Embarrassment. Some members are embarrassed by their physical appearance or condition. They often find it difficult to take that first step and ask a trainer for professional guidance.
How can fitness centers win over this discouraged majority to personal training? Three suggestions:
Price. Get your rates right and offer group options.
Perception. Offer trial sessions to show off personal training benefits. More importantly, let clients speak for your trainers, and they will, if the training is first class.
Embarrassment. Make it easy to book a trainer, and suggest off-peak times so clients can build confidence. You could even conduct introductory sessions in a secluded area of the facility (e.g., a fitness studio) so people gain confidence before entering mainstream exercise areas.
Stephanie Maks, a personal training trainer for NETA, suggests that fitness centers offer incentives for members to try personal training. This could be a free training session or educational seminars. She says training two or more people at a time can be another good option. By decreasing the cost per member, a greater proportion of members will see personal training as affordable.
To ensure all available training hours are booked, facilities can pursue third-party referrals. They can also charge a higher rate for non-members. Palacioz suggests that fitness centers offer patients from physical therapy clinics 30-day passes to continue their post rehabilitation in the facility. She says that fitness facilities can also partner with weight-loss programs, with a special membership rate and personal training packages. In addition, fitness centers can offer personal trainers for corporate wellness programs.
Referrals goldmineA personal training session may be the first time someone visits your fitness center, especially if it is from a referral. Here are golden opportunities for you to capture new members from personal training clients. Personal trainers should be encouraged to develop good product knowledge on your membership packages. In addition, says Esquerre, if a trainer brings members into your facility, these members are likely to stay as that trainer's clients for an extended period. That long-term relationship is a hallmark of top-earning personal training teams.
Palacioz suggests that trainers can call members with low club usage, and members who have never used personal training services. "By offering a complimentary 30-minute 'jump-start' session, trainers can secure new business," she says.
Another tactic involves offering personal training sessions as part of the membership package. For new members, include an option for a free personal training session, followed by a block of five sessions at a discounted rate. While raising revenues, it also gets more members into the habit of using trainers. Sow the seeds to harvest later.
In addition, look to exploit the power of networking in-house to generate more personal training business. Baines emphasizes the importance of nurturing a strong relationship between trainers and the facility's dietician. Palacioz says that trainers should develop a good relationship with the sales team. Palacioz also says that trainers can ask current clients for referrals. "I guarantee there is someone they know [who] could benefit from personal training services," she says. "Make sure to reward your referring member, and keep it simple."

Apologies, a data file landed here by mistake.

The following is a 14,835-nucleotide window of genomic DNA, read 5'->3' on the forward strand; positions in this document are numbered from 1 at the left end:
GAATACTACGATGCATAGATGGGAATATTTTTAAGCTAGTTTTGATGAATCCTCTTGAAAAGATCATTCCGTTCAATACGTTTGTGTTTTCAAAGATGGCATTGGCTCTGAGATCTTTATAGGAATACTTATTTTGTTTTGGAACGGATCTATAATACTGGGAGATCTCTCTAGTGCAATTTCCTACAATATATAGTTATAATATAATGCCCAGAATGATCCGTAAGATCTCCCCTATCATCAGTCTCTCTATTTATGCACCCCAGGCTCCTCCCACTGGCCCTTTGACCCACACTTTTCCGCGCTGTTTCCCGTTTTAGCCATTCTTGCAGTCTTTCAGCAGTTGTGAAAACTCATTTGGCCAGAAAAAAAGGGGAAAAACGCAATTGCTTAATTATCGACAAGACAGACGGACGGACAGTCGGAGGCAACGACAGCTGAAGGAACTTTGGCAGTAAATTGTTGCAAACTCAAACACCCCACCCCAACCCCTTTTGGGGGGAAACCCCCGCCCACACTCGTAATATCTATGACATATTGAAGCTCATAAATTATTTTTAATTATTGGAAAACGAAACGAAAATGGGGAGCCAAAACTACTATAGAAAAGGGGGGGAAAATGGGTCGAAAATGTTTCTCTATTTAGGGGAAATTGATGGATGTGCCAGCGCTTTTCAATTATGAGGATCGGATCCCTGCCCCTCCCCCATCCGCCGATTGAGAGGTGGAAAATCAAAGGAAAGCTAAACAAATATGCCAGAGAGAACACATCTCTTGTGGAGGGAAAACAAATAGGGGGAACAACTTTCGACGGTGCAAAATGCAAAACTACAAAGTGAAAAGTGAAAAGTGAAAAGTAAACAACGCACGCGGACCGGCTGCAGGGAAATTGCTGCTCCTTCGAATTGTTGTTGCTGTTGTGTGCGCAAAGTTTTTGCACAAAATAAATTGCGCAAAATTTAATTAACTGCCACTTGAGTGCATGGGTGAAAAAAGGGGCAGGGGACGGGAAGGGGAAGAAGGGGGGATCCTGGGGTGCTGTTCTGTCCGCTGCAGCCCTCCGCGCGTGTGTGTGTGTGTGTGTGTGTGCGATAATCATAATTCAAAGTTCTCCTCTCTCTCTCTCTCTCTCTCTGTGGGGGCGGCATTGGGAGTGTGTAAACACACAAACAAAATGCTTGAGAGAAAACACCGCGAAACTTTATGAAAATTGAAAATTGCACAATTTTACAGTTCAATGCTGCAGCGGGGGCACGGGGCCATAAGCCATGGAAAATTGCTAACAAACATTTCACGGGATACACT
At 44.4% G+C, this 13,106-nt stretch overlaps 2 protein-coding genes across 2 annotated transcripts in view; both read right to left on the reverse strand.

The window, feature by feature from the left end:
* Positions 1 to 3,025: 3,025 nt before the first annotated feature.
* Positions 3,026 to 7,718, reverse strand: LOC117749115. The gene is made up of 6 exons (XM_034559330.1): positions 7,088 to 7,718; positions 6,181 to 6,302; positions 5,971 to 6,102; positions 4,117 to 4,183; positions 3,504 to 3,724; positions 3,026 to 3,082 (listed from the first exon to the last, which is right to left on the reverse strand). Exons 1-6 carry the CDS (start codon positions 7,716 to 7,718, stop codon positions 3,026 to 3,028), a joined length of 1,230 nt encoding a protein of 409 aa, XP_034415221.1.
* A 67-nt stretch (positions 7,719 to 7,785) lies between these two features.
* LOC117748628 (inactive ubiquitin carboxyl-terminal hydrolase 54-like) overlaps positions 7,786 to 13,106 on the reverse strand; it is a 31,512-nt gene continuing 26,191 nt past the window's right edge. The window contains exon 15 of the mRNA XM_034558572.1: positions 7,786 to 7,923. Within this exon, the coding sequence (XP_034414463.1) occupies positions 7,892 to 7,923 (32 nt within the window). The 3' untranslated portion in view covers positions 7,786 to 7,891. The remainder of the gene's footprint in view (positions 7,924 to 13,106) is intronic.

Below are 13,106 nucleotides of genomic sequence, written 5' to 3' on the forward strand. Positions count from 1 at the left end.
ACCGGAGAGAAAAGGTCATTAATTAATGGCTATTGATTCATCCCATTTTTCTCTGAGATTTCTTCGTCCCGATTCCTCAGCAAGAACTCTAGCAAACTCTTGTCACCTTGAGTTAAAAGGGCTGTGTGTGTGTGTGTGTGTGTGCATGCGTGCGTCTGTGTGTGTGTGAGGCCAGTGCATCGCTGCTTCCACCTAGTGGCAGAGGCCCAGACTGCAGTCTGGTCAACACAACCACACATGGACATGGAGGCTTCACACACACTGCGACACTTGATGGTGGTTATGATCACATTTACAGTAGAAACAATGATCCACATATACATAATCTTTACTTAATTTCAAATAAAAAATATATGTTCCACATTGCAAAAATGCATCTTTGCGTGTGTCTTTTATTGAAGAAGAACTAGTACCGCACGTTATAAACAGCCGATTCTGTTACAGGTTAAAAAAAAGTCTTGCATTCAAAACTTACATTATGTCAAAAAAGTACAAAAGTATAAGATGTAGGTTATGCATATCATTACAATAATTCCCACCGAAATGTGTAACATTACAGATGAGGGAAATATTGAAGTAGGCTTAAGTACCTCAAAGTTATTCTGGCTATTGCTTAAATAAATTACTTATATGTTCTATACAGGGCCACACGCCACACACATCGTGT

Baines says that referral opportunities also exist beyond the facility. "The best way to create revenue beyond current clients is to find a group of professionals to refer to," he says. Baines lists physical therapists, medical doctors, chiropractors, dieticians, orthopedic surgeons, sports medicine specialists and other fitness instructors with differing specialties as strong referral sources. Coors adds that trainers can ensure they capture more medical referrals by insisting that all clients have medical releases to train. That helps the personal trainer to contact the client's physician or therapist.
Fitness centers can also look at underserved market segments. "A big market that is not being met in most clubs is the baby boomers," says Coors. "They need trainers who can handle clients with high blood pressure, joint replacement, obesity, musculoskeletal issues and chronic illness." Most trainers are geared up for the "apparently healthy population," so facilities need to have trainers with the right skills in place. Put together a balanced team of personal trainers who have a collective portfolio of training competencies that address multiple market segments. Encourage each trainer to develop a specialist competency; specializing is important for success. Baines also advises personal trainers to focus on a certain market or type of individual they want to train. "The least successful trainers are the ones who try to be everything to everyone," he says.